• Lynn Swan – former Pittsburgh Steeler wide reciever- 1993 – New York City Marathon- 4:26:21
  • Pat Tillman – former Arizona Cardinal – 2000- Avenue Of the Giants Marathon- 3:48 (he left football to go to Iraq and was killed)
  • Amani Toomer– former New York Giants wide reciever- 2010- New York City Marathon- 4:13


  • Clarence Thomas– US supreme court justice- 1980- Marine Corps Marathon- 3:11
  • Mike Huckabee– Governor of Arizona- 2005- Little Rock Marathon- 4:39:04
  • George Bush– 43rd President of the USA- 1993- Houston Marathon- 3:44:52
  • John Edwards– former US senator- 1983- Marine Corps Marathon- 3:30:18
  • Al Gore– former VP of the USA- 1997- Marine Corps Marathon- 4:58:25
  • Sarah Palin– former Governor of Alaska- 2005- Humpy’s Marathon- 3:59:36


  • William Baldwin– New York City Marathon- 3:24:29

T.V.  Personality

  • Oprah Winfrey– inspired other to get fit and finish- 1994 -Marine Corps Marathon- 4:29:20
  • Ted Koppel– 1983- Marine Corps Marathon- 5:09:08
  • Cecil Tynam– Philadelphia channel 6 news- Meteorologist- 2001- Disney World Marathon- 2:54:36

Dimitrion Yodanidis– Guinness World Record holder for being the oldest man (98) to participate in a marathon.

I’d like to build another list of celebrities who have run a marathon so if you know any please let me know about them!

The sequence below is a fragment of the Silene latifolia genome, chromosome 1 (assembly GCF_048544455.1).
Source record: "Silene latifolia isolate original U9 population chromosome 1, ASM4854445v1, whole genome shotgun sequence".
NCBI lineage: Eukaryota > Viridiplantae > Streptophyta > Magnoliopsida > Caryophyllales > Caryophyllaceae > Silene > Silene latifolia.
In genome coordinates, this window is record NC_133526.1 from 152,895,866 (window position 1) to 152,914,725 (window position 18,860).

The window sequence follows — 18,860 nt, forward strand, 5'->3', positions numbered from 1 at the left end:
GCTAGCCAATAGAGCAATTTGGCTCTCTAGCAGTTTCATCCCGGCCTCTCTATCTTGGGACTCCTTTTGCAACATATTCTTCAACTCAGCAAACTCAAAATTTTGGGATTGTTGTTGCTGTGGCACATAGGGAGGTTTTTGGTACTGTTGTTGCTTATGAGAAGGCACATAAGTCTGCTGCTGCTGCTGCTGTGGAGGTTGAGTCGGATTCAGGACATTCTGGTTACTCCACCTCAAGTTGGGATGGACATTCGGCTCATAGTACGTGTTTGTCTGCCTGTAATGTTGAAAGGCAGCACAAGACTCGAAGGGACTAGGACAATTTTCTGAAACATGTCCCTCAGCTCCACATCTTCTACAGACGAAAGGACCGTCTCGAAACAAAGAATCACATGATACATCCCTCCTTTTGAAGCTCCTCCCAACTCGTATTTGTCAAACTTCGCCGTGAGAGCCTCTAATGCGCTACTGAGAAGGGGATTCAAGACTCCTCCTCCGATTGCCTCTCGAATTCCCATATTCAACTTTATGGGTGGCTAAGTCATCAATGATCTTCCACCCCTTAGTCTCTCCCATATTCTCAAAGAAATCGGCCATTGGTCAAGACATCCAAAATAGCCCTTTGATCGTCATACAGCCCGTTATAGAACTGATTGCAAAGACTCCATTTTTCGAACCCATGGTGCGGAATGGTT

Running watches, GPS watches, Heart rate monitor and more

Running watches, GPS watches, Heart rate monitor and more.

“Team Hoyt” An Inspiring Story For All Athletes

Team Hoyt is an inspirational story of a father, Dick Hoyt, and his son, Rick, who compete together in marathons and triathlons across the country but how they compete is what make this families story so inspiring.   ” Team Hoyt strives to help those who are physically disabled become active members of the community.”  This story is well know in the running world especially in Massachusetts (where they live).  While watching my husband run Boston in 1996 I saw the Hoyt’s finish the race.  The crowd went crazy and Rick was very excited.    In 1999 I ran the Boston Marathon and saw Team Hoyt up close.  There story is incredible.

Rick was born in 1962 to Dick and Judy Hoyt.  As a result of oxygen deprivation to Rick’s brain at the time of his birth, Rick was diagnosed as a spastic quadriplegic with cerebral palsy.  Dick and Judy were advised to institutionalize Rick because there was no chance of him recovering, and little hope for Rick to live a “normal” life.   This was just the beginning of Dick and Judy’s quest for Rick’s inclusion in community, sports, education and one day, the workplace.